2) Paleontological Investigations to Recover Fossil Monkeys from the Middle Cenozoic of South America
The pattern of monkey evolution in South America is poorly documented and little understood. Some argue that New World monkeys (Platyrrhini) known from 16-20 million year old rocks of Patagonia predate the origins of the modern families, that is, they are 'stem platyrrhines'. Others argue that they are early representatives of the modern platyrrhine families. The two alternative interpretations have profound implications for how the evolutionary radiation of platyrrhines is viewed. Further fossil material of early platyrrhines will contribute to resolving this debate. A joint team of US and Argentine paleontologists are searching for fossil primates in Patagonian Argentina. Collecting will concentrate on proven localities and expand collecting efforts to other lesser-known sites said to be richly fossiliferous from the Atlantic coast inland to the Andean front at 50-55 degrees South latitude.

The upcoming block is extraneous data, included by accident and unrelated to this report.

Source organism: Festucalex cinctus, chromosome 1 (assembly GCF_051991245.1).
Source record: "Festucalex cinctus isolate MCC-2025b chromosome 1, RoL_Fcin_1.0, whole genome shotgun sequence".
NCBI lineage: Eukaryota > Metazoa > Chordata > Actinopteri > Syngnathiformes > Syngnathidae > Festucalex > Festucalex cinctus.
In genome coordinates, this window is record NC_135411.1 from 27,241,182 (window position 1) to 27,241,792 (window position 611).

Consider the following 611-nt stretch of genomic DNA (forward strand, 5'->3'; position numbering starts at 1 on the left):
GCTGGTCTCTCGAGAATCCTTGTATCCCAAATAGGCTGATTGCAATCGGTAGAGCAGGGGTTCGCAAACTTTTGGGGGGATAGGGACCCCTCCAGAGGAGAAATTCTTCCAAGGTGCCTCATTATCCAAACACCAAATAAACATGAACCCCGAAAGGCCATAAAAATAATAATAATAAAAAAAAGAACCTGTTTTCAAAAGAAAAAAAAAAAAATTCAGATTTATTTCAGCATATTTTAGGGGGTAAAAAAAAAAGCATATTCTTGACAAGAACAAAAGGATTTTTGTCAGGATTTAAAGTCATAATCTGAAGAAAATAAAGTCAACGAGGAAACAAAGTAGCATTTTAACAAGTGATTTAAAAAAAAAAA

3) The Dynamics of Mountains, Landscapes and Climate in the Distribution and Generation of Biodiversity of the Amazon/Andean Forest